These are paintings of great sincerity and refinement. White paper is stretched over board, sized and primed, and then the search begins to find the image. Care is taken to avoid becoming too figurative, as if recalling a long since forgotten moment, a vision blurred with the passage of time. Perhaps a view from childhood. A distant memory evoked just as the dark closes in. A delicate membrane illuminated with light years of paint. It was Easter Sunday, day of resurrection, when I came to visit.
We had been showing Susan Foord’s work for years but strangely we’d never met. Paintings would arrive by courier. But since I was in Bristol it seemed like a good opportunity to introduce myself. I think perhaps I was early and took her by surprise, but she was gracious and welcoming, and frankly I was amazed. Susan’s house has many floors with many rooms and all the walls seemed to be built of paintings. It’s a house of paintings. Framed pictures stacked on top of each other from the floor up, each one like a brick in a wall of pictures. Cabinets of precious artefacts. And I was invited to choose!
It was the work of a lifetime, there was delicacy and melancholy, moments of joy and fading beauty. The more recent paintings seemed the less visible, overwhelmed by light. We talked about framing and I suggested they might be glazed with non-reflective glass, a suggestion met with an indifferent response. Reflections are a good thing, the image has to be looked for, the world is a hidden place.
Then later, just as I was about to publish this blogpost I received an email from Susan with an essay about her work written by Derek Balmer, Past President of the Royal West of England Academy, that I might like to quote from. But it’s such a beautiful and perceptive piece of writing that it would be a shame not to include all of it. So here it is.
Painters have a different view of the world than most mortals and as one of Susan Foord’s fraternity I recognise the unique quality of her vision and the very special paintings that materialise from it.
The images that she creates are an oblique glance; a suggestion or an indication of a secret place that she alone is aware of. Somewhere, elsewhere, there is this place of which only Foord has knowledge or has half seen or remembered or would one day visit. An echo of a half forgotten dream that is extraordinary and magical. These small intense precious objects allow us to share her private world of contemplation and peace. And sometimes too we can feel disturbed by their ethereal mystery.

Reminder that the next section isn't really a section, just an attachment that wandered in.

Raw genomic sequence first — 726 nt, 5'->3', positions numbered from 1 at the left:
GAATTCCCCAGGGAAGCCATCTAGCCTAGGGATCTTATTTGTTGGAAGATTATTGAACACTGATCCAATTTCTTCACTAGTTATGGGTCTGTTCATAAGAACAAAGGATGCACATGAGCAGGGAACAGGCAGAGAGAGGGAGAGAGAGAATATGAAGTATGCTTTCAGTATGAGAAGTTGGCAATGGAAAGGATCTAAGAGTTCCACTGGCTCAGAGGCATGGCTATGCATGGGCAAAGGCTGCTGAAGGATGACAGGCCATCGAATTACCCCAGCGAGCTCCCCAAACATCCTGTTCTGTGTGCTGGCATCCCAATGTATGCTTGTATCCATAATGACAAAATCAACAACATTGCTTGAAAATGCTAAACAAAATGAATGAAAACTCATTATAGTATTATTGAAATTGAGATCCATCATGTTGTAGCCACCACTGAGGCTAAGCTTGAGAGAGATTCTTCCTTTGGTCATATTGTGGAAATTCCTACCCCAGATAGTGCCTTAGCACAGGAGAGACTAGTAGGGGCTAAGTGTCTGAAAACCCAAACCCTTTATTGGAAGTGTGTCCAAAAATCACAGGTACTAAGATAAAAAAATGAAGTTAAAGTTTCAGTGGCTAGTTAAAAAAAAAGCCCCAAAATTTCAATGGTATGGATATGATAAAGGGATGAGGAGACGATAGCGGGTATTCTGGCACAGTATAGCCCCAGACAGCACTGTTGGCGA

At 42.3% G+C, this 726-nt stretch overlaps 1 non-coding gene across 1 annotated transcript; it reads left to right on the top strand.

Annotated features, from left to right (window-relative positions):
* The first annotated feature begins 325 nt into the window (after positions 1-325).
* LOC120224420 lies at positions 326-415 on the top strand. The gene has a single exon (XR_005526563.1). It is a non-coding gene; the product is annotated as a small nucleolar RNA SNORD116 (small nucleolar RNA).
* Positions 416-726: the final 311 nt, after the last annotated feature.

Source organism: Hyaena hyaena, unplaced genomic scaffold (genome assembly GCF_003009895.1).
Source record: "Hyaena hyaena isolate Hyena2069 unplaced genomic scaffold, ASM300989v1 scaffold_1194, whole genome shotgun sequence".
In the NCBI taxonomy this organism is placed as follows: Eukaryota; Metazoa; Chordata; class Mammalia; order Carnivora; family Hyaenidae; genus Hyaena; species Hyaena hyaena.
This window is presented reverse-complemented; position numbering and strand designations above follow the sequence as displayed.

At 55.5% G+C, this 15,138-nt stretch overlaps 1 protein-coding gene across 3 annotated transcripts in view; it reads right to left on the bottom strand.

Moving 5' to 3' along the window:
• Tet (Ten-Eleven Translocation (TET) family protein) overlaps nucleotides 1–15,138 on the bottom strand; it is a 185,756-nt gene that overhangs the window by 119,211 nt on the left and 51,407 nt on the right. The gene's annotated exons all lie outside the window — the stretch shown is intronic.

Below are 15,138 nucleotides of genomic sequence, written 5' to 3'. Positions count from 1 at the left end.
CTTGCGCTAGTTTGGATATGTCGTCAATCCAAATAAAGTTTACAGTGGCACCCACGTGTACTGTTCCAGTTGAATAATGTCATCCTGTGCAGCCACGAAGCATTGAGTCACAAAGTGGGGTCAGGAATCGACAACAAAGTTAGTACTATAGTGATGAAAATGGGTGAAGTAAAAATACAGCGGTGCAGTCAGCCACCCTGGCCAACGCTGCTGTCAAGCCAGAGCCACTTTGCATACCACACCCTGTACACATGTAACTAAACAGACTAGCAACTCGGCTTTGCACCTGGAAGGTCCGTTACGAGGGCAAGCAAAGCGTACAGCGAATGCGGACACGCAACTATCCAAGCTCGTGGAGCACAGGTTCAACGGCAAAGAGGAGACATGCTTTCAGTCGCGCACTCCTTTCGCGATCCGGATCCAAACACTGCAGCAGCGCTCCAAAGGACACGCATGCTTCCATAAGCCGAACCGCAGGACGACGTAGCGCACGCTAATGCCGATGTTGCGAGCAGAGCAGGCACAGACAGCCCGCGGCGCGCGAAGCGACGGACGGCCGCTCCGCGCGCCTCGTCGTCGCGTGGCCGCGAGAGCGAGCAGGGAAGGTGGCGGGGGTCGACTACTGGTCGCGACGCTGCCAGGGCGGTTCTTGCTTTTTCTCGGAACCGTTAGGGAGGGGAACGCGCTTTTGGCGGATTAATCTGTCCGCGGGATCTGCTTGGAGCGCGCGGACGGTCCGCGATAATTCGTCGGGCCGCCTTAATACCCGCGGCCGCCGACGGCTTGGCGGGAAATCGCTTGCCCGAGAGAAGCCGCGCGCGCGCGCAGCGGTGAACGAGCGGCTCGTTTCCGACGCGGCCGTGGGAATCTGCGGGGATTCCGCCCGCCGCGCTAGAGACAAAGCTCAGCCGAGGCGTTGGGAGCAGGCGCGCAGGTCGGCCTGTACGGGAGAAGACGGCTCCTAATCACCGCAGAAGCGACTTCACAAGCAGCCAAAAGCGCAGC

To think that Foord’s work has charm is to miss the point, for charm suggests superficiality and there is nothing remotely superficial about these paintings. Nor are they pretty, although I am sure that to some the words pretty or decorative would come to mind. No, they are much more than that for behind the initial ambiguity there emerges through the scratchy layers of glazes and blobs and smears an absence of trickery or knowingness. Each painting reflects the struggle to hang on to the essential truth and as the image emerges through those layers of doubt and effort so their unique character is born.
These paintings are tough and in spite of their small scale will stand in comparison with those many times their size for whilst paintings that fill the full width of our vision can command our attention, so these, more importantly, earn our respect.
The process of making these beautiful and subtle paintings owes much to a basic ritual attention to detail. First, heavy paper is soaked and stretched upon a wooden board and allowed to dry. Then searching haphazard marks are made as the artist feels her way through those initial tentative skirmishes in establishing a base from which to advance. Before long a border becomes necessary, a need to contain and to hold, to intensify the developing statement. Usually the border is square, dark and wide, a deep frame to look through and beyond. This need is paramount to an unexplainable security that reflects a particular idiosyncrasy of this painter. The massive border is then held by a delicate box frame and contained by glass that both protects and is elusive. The onlooker is allowed to get close but not too close; is constrained to keep their distance.
The mysterious iconography of the eventual finished painting is searched for, found, slips away and is regained as the painter finally exercises her control. The paint is smeared and scratched, rubbed and scraped until gradually a recognisable harmony of form and colour is established. No literal connotations are sought but the most casual drip of paint, the most arbitrary swipe of congealed pigment will unwittingly produce a reference to known objects – a submerged boat, a flag, a sail, a leaf, a parasol, a crushed flower, or an isolated pole standing high on an empty beach. Or maybe we see a coloured diagramme for a piece of complicated machinery or a gentle referral to Japanese inro lacquer work.
No matter. Whatever our particular need may be to anchor or identify our reactions, these paintings will continue to float and shimmer and tease. They do not have to explain or be reasoned with. They are to be enjoyed and treated as precious objects.
In admiring these paintings one is aware of a discipline that rejects and simplifies all that is inessential or frivolous. Although some may appear to show a bleak and isolated landscape devoid of animation they are stark in their truth and courageous in their subtraction. These paintings do not trumpet an effect through brash muscularity but rather they quietly establish their authority through an iron will of honesty and sincerity.
Derek Balmer, PRWA, Hon.RA
Six paintings by Susan Foord in the window of The Rowley Gallery throughout July
together with six embroideries by Selina Carr.